allergies that are commonly found to be present in association with other allergies
redness
an adverse immune response to a food, it can be classified into IgE-mediated and non-IgE-mediated reactions: IgE-mediated reactions are triggered by the immunoglobulin E (IgE) antibody and are acute, frequently with rapid onset; Non-IgE-mediated reactions are usually caused by cell reactions in the immune system and are generally characterised by delayed and non-acute reactions
a chronic digestive disease that occurs when the contents of the stomach, including acid, flows back (refluxes) into the oesophagus (gullet)
immunoglobulin E (IgE) is a class of antibody. It triggers an excessive activation of certain white blood cells called mast cells and basophils resulting in an extreme inflammatory response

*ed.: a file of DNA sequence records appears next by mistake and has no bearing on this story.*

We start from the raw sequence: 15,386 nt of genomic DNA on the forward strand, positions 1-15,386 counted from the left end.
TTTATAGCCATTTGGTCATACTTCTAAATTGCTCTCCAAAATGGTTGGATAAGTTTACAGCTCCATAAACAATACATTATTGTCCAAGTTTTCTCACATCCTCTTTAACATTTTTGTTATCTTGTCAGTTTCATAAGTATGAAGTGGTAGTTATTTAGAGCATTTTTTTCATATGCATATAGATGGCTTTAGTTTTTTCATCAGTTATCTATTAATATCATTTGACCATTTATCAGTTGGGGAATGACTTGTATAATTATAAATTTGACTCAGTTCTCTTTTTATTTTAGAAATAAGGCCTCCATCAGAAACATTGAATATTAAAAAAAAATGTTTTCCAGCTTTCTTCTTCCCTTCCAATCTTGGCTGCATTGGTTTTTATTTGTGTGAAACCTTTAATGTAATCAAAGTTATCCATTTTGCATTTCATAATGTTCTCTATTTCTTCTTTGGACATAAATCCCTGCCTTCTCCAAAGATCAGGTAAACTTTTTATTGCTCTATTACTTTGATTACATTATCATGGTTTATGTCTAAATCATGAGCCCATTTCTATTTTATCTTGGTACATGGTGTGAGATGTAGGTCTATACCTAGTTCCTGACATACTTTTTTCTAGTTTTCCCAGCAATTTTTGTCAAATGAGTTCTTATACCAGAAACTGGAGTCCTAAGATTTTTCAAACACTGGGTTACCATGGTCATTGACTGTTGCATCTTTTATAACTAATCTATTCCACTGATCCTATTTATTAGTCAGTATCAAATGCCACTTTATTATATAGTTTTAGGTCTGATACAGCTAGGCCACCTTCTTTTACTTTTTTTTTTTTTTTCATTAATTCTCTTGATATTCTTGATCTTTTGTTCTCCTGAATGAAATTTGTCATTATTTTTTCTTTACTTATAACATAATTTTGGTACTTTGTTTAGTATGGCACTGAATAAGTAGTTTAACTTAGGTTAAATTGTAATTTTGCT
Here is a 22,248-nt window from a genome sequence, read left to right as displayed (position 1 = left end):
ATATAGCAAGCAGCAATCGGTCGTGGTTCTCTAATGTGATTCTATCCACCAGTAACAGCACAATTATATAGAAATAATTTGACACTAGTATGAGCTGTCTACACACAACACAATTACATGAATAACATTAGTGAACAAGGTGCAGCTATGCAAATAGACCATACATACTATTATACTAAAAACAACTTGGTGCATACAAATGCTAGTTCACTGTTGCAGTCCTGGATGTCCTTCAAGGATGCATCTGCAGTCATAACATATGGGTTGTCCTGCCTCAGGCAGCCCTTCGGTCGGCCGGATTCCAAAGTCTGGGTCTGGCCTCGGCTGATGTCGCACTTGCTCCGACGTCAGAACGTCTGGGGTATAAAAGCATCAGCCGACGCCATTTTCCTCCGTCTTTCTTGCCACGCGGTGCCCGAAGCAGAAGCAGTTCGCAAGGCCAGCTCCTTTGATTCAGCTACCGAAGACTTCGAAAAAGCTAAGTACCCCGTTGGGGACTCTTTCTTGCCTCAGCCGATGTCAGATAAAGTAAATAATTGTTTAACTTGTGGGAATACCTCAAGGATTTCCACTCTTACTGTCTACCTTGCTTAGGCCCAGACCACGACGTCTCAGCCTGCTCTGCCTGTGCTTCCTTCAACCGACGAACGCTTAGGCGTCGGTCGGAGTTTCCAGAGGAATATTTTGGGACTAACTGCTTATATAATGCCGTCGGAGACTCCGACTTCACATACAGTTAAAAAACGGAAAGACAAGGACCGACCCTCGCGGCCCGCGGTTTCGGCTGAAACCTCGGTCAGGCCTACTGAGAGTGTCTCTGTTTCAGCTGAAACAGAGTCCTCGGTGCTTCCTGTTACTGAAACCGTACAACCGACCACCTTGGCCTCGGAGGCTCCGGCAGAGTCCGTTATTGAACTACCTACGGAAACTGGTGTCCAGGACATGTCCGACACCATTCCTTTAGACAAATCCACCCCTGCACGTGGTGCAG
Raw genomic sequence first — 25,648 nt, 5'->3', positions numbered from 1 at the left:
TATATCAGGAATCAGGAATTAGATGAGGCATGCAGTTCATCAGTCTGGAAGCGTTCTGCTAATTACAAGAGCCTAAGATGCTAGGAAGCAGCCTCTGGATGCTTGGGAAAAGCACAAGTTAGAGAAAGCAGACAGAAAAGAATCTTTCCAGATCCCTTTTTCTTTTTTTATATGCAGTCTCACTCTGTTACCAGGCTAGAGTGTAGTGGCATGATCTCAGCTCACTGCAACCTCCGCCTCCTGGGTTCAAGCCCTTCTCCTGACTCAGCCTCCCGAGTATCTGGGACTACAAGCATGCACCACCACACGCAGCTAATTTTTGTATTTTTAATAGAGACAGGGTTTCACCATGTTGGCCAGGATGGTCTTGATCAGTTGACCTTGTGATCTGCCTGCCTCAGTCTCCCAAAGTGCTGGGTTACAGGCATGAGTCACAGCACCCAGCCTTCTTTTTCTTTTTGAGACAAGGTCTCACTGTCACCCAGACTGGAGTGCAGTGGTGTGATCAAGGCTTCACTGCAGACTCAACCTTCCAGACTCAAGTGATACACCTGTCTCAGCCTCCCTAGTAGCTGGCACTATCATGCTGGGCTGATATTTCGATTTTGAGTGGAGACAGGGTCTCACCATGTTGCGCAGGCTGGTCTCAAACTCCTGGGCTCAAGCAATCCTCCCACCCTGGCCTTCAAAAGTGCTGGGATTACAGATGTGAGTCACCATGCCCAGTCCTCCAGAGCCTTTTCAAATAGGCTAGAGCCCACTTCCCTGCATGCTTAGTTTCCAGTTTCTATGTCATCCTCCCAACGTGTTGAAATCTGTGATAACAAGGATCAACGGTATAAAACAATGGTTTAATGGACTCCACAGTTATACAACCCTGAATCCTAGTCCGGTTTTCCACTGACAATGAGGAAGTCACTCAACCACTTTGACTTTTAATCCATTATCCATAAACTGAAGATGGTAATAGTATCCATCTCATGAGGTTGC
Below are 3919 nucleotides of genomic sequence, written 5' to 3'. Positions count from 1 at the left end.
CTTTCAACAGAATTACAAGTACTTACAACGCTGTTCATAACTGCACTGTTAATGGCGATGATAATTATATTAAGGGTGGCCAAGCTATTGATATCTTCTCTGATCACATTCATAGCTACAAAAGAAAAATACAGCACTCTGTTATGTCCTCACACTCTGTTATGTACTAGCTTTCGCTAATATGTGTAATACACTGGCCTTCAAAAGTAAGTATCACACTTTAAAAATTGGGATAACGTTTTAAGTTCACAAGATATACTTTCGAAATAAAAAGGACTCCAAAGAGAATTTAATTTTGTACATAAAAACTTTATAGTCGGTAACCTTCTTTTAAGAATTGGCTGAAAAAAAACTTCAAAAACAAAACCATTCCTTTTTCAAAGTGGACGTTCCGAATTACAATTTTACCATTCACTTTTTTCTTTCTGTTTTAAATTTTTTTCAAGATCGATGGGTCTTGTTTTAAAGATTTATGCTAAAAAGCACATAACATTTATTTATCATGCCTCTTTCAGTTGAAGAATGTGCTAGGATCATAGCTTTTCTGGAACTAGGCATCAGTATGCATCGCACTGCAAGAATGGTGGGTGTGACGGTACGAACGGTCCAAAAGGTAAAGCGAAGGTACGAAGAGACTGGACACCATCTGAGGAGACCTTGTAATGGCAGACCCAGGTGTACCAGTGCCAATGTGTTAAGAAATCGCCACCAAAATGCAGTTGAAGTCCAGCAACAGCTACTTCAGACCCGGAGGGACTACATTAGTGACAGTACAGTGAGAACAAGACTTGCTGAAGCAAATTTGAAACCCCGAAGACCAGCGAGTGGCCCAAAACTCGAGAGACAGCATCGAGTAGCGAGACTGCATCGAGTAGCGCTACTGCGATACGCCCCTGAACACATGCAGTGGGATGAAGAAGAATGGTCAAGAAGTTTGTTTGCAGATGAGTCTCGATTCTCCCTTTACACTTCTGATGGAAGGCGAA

an allergic reaction triggered by the immunoglobulin E (IgE) antibody, the reaction is acute and frequently has rapid onset
mixed reactions involve a mixture of both IgE and non-IgE responses
this type of allergy is not caused by IgE antibodies (it is usually because of cell reactions in the immune system); these reactions are generally characterised by delayed and non-acute reactions
itchy skin
allergic reactions involving parts of the body distant to the actual site of allergen contact
raised, red, itchy welts (weals or swellings) of various sizes that seem to appear and disappear on the skin

Paths in this pathway

Pathway created: December 2011 Last updated: May 2016

© NICE 2016